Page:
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Simple Analytics of Productive Consumption

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  • Suen, Wing
  • Mo, Pak Hung

Abstract

The shadow price of a productive good is equal to its money price less its marginal product. As more of the good is consumed, its shadow price rises because of diminishing productivity and the consumer's full income also rises because the marginal product is positive. The direction of the overall bias induced by endogenous prices and income is found to be determinate. The authors demonstrate that the demand for productive goods tends to be relatively unresponsive to exogenous changes in prices and income. Similarly, labor supply will be relatively unresponsive to wage and unearned income if market work causes fatigue. Copyright 1994 by University of Chicago Press.

Suggested Citation

  • Suen, Wing & Mo, Pak Hung, 1994. "Simple Analytics of Productive Consumption," Journal of Political Economy, University of Chicago Press, vol. 102(2), pages 372-383, April.
  • Handle: RePEc:ucp:jpolec:v:102:y:1994:i:2:p:372-83
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    File URL: http://dx.doi.org/10.1086/261936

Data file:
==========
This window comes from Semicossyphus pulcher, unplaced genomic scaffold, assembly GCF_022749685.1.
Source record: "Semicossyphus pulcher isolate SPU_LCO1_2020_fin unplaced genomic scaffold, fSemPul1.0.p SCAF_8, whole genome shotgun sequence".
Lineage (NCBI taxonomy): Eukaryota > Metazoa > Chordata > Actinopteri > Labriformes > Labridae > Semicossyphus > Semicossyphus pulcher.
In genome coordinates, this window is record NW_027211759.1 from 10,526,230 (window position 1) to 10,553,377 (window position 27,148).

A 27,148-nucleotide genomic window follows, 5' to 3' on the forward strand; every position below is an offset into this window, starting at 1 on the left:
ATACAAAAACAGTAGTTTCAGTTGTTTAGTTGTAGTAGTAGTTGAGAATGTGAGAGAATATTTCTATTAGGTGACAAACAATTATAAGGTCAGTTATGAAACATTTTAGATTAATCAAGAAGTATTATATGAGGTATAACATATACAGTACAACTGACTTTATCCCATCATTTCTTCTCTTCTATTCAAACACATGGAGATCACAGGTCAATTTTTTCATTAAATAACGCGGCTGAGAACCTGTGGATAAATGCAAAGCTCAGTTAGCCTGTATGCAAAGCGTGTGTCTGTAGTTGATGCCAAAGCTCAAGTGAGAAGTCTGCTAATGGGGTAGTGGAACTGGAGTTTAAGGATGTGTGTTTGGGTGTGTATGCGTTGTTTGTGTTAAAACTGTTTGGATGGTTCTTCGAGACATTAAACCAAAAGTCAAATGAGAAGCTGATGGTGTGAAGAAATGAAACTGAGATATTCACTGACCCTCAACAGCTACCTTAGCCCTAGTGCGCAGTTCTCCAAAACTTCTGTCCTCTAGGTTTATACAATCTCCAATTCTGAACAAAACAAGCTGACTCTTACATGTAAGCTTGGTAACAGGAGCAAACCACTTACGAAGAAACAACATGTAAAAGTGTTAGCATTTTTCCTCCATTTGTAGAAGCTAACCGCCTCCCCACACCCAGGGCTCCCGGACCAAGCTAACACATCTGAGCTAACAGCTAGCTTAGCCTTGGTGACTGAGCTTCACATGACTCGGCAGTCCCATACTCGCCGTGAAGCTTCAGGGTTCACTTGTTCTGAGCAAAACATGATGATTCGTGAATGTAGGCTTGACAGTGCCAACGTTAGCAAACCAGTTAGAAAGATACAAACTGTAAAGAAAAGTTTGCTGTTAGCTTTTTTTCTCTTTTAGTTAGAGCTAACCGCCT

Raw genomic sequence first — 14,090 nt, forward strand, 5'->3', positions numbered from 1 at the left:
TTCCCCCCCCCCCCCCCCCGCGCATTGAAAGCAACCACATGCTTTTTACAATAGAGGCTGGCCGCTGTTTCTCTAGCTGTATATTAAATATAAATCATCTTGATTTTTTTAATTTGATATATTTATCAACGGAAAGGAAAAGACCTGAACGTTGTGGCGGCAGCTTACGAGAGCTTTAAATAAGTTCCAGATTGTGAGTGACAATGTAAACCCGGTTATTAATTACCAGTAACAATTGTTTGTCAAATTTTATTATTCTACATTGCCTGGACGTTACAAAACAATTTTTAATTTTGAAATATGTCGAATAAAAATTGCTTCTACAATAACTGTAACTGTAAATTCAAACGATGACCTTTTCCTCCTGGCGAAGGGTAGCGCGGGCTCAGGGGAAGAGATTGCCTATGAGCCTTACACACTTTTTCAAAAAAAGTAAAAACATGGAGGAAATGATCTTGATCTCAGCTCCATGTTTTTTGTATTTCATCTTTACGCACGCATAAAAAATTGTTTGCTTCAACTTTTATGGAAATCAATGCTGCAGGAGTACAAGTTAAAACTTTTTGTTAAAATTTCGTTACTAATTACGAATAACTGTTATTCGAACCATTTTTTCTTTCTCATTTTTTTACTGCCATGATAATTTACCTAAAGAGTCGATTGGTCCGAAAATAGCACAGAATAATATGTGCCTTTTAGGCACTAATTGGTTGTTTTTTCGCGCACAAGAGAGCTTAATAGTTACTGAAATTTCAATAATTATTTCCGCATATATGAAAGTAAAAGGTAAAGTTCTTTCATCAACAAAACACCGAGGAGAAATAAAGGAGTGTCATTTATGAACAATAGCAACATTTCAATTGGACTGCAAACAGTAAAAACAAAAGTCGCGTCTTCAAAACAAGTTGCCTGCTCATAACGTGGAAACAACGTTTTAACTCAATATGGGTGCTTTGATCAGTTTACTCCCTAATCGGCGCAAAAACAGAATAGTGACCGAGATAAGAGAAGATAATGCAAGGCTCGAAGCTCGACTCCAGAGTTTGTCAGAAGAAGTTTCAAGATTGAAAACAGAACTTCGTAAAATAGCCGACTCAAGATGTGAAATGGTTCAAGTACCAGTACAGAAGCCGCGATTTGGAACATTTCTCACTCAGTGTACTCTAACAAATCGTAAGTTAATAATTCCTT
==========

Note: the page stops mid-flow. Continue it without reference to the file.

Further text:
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    References listed on IDEAS

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    1. Lazear, Edward P, 1977. "Education: Consumption or Production?," Journal of Political Economy, University of Chicago Press, vol. 85(3), pages 569-597, June.
    2. Pollak, Robert A & Wachter, Michael L, 1975. "The Relevance of the Household Production Function and Its Implications for the Allocation of Time," Journal of Political Economy, University of Chicago Press, vol. 83(2), pages 255-277, April.
    3. Ehrlich, Isaac & Lui, Francis T, 1991. "Intergenerational Trade, Longevity, and Economic Growth," Journal of Political Economy, University of Chicago Press, vol. 99(5), pages 1029-1059, October.
    4. Blomquist, N Soren, 1989. "Comparative Statics for Utility Maximization Models with Nonlinear Budget Constraints," International Economic Review, Department of Economics, University of Pennsylvania and Osaka University Institute of Social and Economic Research Association, vol. 30(2), pages 275-296, May.
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    Cited by:

    1. Contoyannis, Paul & Jones, Andrew M., 2004. "Socio-economic status, health and lifestyle," Journal of Health Economics, Elsevier, vol. 23(5), pages 965-995, September.
    2. Hamermesh, Daniel S. & Meng, Xin & Zhang, Junsen, 2002. "Dress for success--does primping pay?," Labour Economics, Elsevier, vol. 9(3), pages 361-373, July.
    3. Palmer-Jones, Richard & Jackson, Cecile, 1997. "Work intensity, gender and sustainable development," Food Policy, Elsevier, vol. 22(1), pages 39-62, February.
    4. Mullahy, John & Sindelar, Jody, 1996. "Employment, unemployment, and problem drinking," Journal of Health Economics, Elsevier, vol. 15(4), pages 409-434, August.
    5. Chavas, Jean-Paul, 2013. "On the microeconomics of food and malnutrition under endogenous discounting," European Economic Review, Elsevier, vol. 59(C), pages 80-96.
    6. repec:spr:eurase:v:7:y:2017:i:1:d:10.1007_s40822-016-0059-4 is not listed on IDEAS

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